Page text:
Israel and Hamas will have a plan for a five-year truce in place by the end of August, a senior Hamas official told Turkey’s state-run Anadolu news agency on Tuesday.

The official said that under the terms of the truce, Hamas would release the bodies of fallen Israel Defense Forces soldiers Lt. Hadar Goldin and Staff Sgt. Oron Shaul, which it has held captive since the two were killed in “Operation Protective Edge” in the summer of 2014, as well as two Israeli civilians—Avera Mengistu and Hisham al-Sayed—who suffer from mental-health issues, and who have been held captive in Gaza since they crossed the border fence in 2014 and 2015, respectively.

A senior Israeli official recently told Israel Hayom that there would be no “understandings” with Hamas unless the Israeli captives and bodies of Israeli soldiers were released.

“Lest there be any doubt, the ongoing talks are focused on one goal: a ceasefire. A total ceasefire will lead Israel to reopen the Kerem Shalom crossing and reissue fishing permits [for Gazans]. No agreement is on the table that does not include the return of our captive citizens and fallen soldiers being held in Gaza,” the official said.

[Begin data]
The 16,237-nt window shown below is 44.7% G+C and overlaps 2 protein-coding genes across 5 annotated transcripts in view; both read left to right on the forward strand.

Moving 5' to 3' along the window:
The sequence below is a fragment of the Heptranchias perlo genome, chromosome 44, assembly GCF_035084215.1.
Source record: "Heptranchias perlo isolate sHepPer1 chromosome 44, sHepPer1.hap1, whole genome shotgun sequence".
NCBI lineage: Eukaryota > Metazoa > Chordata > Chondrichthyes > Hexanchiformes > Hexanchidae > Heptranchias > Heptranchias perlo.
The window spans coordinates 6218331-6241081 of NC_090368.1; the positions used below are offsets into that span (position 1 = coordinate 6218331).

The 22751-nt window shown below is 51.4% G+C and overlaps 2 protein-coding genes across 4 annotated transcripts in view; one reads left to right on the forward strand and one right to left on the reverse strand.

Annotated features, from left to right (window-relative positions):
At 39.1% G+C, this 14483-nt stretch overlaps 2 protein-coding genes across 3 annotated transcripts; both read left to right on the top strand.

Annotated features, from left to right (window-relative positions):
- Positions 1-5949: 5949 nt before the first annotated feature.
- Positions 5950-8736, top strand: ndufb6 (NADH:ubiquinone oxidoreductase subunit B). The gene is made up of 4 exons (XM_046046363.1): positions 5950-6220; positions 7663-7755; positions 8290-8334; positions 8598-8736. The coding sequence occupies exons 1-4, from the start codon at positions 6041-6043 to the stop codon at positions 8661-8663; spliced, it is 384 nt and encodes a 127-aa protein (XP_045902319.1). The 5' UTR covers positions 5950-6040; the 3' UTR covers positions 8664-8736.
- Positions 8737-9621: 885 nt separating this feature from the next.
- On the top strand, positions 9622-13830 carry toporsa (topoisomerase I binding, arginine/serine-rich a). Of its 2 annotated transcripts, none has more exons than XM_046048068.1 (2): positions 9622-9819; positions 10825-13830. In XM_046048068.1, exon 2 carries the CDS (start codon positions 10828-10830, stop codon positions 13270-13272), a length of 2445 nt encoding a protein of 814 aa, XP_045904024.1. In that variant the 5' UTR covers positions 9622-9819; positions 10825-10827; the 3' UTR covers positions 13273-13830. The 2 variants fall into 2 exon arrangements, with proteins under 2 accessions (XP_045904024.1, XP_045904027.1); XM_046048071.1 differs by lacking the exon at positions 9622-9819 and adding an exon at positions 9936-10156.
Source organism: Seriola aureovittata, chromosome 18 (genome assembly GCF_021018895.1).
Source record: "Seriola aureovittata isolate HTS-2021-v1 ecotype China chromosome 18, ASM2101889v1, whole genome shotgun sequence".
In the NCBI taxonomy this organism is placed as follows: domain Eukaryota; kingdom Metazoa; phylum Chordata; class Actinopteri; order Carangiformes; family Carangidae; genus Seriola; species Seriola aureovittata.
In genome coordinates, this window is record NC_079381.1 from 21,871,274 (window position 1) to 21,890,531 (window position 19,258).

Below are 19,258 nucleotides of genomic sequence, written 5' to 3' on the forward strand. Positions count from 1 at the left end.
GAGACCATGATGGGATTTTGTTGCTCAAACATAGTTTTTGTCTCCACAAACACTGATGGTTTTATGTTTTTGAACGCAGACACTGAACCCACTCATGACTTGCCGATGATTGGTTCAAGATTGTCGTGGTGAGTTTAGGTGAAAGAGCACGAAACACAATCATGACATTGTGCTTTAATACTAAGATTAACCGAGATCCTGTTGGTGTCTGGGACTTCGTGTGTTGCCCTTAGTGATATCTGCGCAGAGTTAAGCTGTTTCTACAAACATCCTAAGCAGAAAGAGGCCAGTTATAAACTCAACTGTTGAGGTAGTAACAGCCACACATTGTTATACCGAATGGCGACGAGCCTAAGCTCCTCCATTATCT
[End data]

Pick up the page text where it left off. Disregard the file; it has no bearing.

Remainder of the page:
According to the Turkish report, the deal was mediated by the Egyptians in conjunction with U.N. Special Coordinator for the Middle East Peace Process Nickolay Mladenov. The report said that the deal would take effect in the form of a two-week ceasefire, to be followed by the rest of the terms. The Palestinians will be expected to stop the violent protests along the Gaza border that Hamas has been spearheading since March, and will stop their campaign of remote arson attacks using burning balloons and kites released over the border fence in the direction of Israel.

The same report said that the Rafah crossing between Egypt and Gaza would re-open and remain open permanently. Israel is also expected to remove the current restrictions on goods shipments at the Kerem Shalom crossing. In addition, a seaport and airport for the use of the Gaza Strip will be constructed in the Sinai Peninsula.

These terms, reported by Turkish sources, match a recent report in the Lebanese paper Al-Akhbar, which said that Hamas would stop its campaign of arson terrorism in exchange for the restrictions of the Gaza blockade being scaled back.

Meanwhile, tensions were still running high in Gaza-adjacent communities on Tuesday. The IDF carried out strikes on terrorist targets in the northern Gaza Strip, killing two operatives identified with Hamas’ military wing, the Izzedine al-Qassam Brigades. The IDF said that after Hamas snipers fired at IDF tanks, a tank fired back at the Hamas position from where the shots originated.

Hamas later published footage of the incident, along with a claim that the snipers had been busy with target practice and had not fired on IDF forces.

In other incidents, burning kites flown over the border fence from Gaza caused 10 wildfires on the Israeli side of the fence. Since the Gazan protesters, encouraged by Hamas, began using incendiary devices to cause fires in Israel, tens of thousands of acres of fields, nature preserves, national parks and open land have been left scorched and smoldering, in addition to wildlife harmed and killed.